An unusual spectacle took place in May 2019 as part of the Israel Festival in Chengdu. It was a week filled with blue-and-white cultural, musical and culinary events produced by the Israeli consulate in Chengdu.
The thousands of Chinese residents who came to the festival enjoyed a variety of activities. , Inspired by the beaches of Tel Aviv, the city’s main pedestrian mall was specially decorated. An Israeli DJ played music from Israel, blue and white cosmetics and technology were sold at stands, and chef Kobi Mizrahi prepared Israeli street food and distributed thousands of portions in exchange for shares on social media. At the height of the event, dozens of Chinese dancers performed a flashmob to the tune of Neta Barzilai’s song TOY, as a tribute to the Eurovision song contest in Tel Aviv.
The festival received a great deal of attention on social media in China and significant exposure in the Chinese media. It was covered by China’s main news program, which is broadcast throughout the country. One and a half million Chinese registered as followers of the event page on the Weibo social network, which is the Chinese equivalent of Facebook.
A year later, China, like the rest of the world, experienced the Coronavirus, and many public activities, including those of the Israeli consulate in the city, encountered restrictions that made their existence difficult. “At first, the Chinese were a little skeptical when we asked them to hold the festival in 2020 as well, but when we showed them the adjustments for Corona that we would make, they wanted to,” says Ran Peleg, Consul General of Israel in Chengdu at the time. “For us, the very challenge was interesting.”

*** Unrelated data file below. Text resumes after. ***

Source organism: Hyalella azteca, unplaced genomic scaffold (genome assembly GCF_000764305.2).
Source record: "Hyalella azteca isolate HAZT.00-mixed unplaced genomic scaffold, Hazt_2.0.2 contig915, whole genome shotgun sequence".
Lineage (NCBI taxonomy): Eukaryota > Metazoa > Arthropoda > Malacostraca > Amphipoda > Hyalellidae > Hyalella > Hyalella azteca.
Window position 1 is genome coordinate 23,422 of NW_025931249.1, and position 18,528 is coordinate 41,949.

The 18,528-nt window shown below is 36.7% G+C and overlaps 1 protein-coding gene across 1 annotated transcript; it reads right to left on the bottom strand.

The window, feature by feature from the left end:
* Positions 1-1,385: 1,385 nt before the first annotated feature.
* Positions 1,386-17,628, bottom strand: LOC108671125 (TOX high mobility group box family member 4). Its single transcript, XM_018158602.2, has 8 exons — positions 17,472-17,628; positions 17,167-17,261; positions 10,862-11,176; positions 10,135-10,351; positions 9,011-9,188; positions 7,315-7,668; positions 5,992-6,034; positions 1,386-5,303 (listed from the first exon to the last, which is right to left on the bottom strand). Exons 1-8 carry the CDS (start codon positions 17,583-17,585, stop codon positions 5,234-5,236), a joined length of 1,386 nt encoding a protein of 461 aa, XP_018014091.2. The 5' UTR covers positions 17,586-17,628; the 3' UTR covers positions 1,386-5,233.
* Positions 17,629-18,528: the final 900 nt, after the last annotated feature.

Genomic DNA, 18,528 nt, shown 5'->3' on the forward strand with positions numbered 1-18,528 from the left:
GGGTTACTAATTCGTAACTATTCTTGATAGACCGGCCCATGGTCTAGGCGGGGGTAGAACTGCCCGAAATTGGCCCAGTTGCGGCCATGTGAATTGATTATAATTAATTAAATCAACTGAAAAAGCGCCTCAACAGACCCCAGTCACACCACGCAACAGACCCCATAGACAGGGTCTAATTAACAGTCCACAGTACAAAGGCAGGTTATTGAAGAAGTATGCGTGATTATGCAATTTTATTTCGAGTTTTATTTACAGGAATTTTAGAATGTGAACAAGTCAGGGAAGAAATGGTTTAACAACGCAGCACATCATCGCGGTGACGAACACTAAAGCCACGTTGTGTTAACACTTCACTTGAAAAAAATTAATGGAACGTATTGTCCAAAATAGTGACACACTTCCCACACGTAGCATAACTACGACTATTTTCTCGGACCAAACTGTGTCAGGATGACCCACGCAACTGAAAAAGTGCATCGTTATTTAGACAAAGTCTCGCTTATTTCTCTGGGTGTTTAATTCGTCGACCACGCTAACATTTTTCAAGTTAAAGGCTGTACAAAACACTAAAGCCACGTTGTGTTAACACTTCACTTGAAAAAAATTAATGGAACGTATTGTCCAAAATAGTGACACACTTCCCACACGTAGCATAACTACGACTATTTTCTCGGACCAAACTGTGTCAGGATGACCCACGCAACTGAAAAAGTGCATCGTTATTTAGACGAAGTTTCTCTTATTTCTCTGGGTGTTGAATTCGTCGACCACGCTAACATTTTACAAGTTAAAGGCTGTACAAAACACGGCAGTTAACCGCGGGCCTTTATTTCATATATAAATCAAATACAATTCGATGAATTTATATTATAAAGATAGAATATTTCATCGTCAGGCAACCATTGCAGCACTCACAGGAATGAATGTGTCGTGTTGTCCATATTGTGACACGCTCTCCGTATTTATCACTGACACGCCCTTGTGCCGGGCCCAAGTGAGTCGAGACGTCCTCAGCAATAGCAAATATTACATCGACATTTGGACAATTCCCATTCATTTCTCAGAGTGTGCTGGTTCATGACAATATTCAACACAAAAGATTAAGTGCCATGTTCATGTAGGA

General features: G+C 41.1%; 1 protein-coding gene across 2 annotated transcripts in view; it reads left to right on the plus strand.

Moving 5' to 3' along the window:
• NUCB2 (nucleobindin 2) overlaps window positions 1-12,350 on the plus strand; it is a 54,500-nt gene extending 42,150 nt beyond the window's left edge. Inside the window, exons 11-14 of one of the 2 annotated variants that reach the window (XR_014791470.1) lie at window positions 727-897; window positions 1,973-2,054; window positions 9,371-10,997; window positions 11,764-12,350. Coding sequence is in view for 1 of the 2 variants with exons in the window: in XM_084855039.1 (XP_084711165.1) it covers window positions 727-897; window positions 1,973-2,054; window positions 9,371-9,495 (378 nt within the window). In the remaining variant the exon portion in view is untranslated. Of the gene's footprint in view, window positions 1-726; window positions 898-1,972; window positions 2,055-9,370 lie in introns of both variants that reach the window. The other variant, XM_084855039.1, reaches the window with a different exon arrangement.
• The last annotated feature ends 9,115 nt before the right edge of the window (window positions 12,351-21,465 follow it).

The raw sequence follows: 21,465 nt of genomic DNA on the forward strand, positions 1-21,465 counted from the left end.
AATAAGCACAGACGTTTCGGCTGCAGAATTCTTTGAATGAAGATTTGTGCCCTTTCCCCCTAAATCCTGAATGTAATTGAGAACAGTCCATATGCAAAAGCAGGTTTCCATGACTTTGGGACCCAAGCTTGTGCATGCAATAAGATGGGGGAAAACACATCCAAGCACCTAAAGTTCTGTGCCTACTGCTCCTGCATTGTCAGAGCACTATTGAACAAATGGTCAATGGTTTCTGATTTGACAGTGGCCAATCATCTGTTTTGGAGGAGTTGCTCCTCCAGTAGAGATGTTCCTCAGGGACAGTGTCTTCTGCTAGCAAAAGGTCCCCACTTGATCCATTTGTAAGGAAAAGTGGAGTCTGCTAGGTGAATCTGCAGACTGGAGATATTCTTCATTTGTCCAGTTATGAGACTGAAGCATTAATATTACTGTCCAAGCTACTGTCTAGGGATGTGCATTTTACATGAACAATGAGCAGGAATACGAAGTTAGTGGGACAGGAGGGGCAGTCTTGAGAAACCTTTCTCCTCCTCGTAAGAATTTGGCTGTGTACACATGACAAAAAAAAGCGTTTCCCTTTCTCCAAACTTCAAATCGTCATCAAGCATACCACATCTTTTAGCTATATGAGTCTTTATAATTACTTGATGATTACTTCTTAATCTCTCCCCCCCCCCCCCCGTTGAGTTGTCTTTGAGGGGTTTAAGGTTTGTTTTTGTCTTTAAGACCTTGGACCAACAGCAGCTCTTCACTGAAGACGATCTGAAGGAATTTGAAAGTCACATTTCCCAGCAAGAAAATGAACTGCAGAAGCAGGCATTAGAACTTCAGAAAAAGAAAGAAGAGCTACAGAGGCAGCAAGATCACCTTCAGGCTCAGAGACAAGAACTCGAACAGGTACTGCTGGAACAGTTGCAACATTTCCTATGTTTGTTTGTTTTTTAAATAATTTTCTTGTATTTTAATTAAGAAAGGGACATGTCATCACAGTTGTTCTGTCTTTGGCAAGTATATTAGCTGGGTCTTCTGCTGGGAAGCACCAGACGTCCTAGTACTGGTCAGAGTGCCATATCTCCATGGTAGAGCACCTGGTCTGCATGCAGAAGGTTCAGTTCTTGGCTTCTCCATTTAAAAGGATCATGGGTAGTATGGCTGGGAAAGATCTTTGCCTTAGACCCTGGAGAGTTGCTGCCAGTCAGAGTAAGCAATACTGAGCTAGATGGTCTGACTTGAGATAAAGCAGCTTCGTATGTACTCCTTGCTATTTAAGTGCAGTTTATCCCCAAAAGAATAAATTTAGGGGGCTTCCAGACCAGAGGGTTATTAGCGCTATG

An award-winning branding digital campaign preceded the festival and gained tens of thousands of followers before it even began. Innovation workshops, food workshops and Krav Maga workshops were presented to the limited audience that was allowed to participate. In addition, a musical performance and a song written especially for Sichuan Province was performed virtually by artist and singer Gilad Segev from Israel, accompanied simultaneously by traditional Chinese musical instruments on a live stage in Chengdu. In-person sales of cosmetics and Israeli wine from the previous festival were replaced by a special sales evening of Israeli produce on Chinese shopping sites. In 2020, chefs from Israel could not attend, but two Israelis who operate restaurants in Chengdu gave cooking and tasting workshops of shakshuka and hamin.
Though Chinese tourists could not come to Israel during Corona, we decided to bring Israel to the Chinese, and we invited them to take a selfie at the Dead Sea and insert a prayer at the Western Wall. “Selfie booths” designed like the actual Israeli tourist sites were placed in malls and attracted thousands of visitors who uploaded their photos to social networks.
All told, 1.5 million Chinese viewers participated online on local networks. “There is a reluctance to initiate cultural and branding events in times of Corona, and it is certainly understandable,” says Peleg. “The restrictions make it difficult to achieve broad exposure, and the uncertainty poses a risk that at the last moment, everything will be canceled. But if you are willing to be flexible and choose content tailored to the preferences of the Chinese audience, you will find that even a hybrid or virtual event can arouse interest among surprisingly large audiences. This allowed us to hold the annual festival and serve a taste of the beautiful face of Israel, even in the year of Corona.”